High Court to Hear Copyright Battle Over Tiny TV Antennas

, The National Law Journal


Aereo's remote TV antenna is the size of a dime.
Aereo's remote TV antenna is the size of a dime.

The U.S. Supreme Court on Friday afternoon granted review in ABC v. Aereo, a high-stakes copyright dispute that could shake the television industry to its core. The case will likely be argued in April and decided by the end of the term in late June.

The case was brought by broadcast networks ABC, NBC, CBS and PBS, among others, against the 2011 upstart Aereo, which transmits free broadcast shows individually to customers through dime-sized antennas.

The networks say the technology was meant to evade the Copyright Act, which gives copyright holders the exclusive right to "perform the copyrighted work publicly." They say Aereo threatens their ability to produce marquee sports or awards shows, including the Academy Awards, the Grammys and the Super Bowl. CBS, Fox and Univision television networks are among those that say they might end their free broadcasts and become a subscription-only channel like CNN, Nickelodeon and Discovery if Aereo is successful.

The networks have supplemented their advertising revenue with fees from cable and satellite TV companies for redistributing their stations to subscribers. If customers drop their pay-TV service and use Aereo, broadcasters would lose some of that revenue.

Aereo claims what it is doing is legal because it has thousands of tiny antennas at its data centers and assigns individual subscribers their own antenna. According to Aereo, that makes it akin to customers picking up free broadcast signals with a regular antenna at home.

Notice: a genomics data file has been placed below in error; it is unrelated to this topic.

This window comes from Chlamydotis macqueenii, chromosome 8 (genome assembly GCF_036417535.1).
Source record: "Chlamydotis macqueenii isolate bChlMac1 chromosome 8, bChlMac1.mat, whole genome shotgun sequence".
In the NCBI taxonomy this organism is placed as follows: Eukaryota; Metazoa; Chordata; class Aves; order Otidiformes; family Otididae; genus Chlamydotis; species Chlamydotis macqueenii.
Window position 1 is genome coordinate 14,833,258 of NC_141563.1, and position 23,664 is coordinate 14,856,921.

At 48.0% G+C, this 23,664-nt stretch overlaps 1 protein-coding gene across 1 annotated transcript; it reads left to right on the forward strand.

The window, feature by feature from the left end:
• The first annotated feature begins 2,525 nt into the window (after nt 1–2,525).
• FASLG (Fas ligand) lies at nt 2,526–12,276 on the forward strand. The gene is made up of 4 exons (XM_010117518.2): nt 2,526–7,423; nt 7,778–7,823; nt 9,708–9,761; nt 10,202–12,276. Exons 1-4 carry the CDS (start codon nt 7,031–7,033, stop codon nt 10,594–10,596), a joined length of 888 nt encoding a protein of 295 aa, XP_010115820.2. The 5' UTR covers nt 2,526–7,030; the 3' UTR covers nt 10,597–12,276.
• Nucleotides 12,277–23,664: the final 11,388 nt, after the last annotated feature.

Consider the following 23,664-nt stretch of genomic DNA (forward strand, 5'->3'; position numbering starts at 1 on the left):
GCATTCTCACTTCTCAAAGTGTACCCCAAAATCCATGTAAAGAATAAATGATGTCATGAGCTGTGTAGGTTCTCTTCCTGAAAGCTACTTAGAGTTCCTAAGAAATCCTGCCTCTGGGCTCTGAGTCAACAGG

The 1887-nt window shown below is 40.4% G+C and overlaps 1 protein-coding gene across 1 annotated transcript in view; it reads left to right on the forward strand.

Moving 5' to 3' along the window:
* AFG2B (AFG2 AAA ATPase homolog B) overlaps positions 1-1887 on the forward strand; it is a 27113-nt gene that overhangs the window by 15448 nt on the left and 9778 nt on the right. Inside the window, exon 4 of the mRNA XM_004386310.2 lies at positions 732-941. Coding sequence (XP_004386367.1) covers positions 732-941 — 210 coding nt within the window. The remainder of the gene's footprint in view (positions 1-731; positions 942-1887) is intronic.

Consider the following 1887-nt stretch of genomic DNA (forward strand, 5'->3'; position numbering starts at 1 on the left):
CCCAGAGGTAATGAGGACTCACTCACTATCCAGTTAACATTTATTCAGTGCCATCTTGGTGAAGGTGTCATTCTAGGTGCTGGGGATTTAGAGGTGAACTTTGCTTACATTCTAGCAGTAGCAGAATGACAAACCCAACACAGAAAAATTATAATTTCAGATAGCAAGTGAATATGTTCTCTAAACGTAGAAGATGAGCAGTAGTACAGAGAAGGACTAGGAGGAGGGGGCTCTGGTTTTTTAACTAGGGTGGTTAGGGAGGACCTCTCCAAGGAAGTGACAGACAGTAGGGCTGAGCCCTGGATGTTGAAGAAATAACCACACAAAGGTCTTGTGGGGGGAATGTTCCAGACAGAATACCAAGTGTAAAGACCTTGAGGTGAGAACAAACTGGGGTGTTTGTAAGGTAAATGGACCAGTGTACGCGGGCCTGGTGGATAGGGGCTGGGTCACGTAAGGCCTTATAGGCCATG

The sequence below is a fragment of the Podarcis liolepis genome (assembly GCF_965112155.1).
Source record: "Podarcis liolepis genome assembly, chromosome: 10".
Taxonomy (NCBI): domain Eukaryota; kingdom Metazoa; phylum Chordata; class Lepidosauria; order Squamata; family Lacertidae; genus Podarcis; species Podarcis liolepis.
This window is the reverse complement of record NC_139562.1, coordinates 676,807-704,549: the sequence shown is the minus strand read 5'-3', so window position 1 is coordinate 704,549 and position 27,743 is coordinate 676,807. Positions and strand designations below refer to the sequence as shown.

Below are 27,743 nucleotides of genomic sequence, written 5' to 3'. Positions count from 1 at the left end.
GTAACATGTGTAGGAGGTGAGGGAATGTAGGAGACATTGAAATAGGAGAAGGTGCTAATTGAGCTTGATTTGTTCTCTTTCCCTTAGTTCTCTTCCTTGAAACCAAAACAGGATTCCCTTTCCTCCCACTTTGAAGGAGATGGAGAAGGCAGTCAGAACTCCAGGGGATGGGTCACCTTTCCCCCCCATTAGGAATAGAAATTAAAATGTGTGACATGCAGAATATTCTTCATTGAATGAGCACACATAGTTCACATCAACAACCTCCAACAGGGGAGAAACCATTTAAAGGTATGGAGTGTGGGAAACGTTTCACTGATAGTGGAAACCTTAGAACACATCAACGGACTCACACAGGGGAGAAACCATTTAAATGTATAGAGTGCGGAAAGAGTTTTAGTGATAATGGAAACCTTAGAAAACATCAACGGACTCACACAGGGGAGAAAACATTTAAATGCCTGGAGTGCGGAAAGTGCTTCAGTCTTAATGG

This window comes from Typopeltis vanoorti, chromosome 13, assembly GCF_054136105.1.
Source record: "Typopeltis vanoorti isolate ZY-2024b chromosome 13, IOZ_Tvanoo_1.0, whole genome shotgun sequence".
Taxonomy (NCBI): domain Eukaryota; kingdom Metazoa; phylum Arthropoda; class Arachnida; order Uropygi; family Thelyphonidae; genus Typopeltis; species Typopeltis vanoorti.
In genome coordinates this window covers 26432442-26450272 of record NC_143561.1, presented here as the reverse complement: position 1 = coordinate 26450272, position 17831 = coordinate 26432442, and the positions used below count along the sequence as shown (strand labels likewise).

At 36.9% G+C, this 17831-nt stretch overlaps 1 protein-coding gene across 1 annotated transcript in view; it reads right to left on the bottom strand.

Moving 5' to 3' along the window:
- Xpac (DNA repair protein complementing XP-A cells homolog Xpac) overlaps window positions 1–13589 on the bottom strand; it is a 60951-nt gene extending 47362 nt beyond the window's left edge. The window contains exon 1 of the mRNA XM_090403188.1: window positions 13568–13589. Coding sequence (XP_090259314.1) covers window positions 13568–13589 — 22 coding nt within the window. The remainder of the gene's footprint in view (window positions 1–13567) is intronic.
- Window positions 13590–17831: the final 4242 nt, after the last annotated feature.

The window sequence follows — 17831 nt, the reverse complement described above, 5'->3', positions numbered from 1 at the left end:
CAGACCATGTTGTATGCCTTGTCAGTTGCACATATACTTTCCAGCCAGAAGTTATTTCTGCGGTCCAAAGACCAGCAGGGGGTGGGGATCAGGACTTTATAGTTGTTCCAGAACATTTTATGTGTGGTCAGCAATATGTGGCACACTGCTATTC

Aereo's service starts at $8 a month and currently covers New York, Boston, Houston and Atlanta, among other places. Subscribers get about two dozen local over-the-air stations, plus the Bloomberg TV financial channel.

In July 2012, Southern District Judge Alison Nathan (See Profile) in WNET v. Aereo, 12 Civ. 1543, denied the networks' motion for a preliminary injunction blocking Aereo's service (NYLJ, July 12, 2012).

At the Second Circuit, Judge Christopher Droney (See Profile), joined by Eastern District Judge John Gleeson (See Profile) sitting by designation, agreed that Aereo's service did not violate broadcasters' copyrights and that its transmission method did not add up to a public performance, but instead to thousands of private performances.

Judge Denny Chin (See Profile) dissented, calling Aereo's business model a "sham."

The Second Circuit's decision, the networks say in their brief, "is already transforming the industry and threatening the very fundamentals of broadcast television." They say Supreme Court intervention "is urgently needed."

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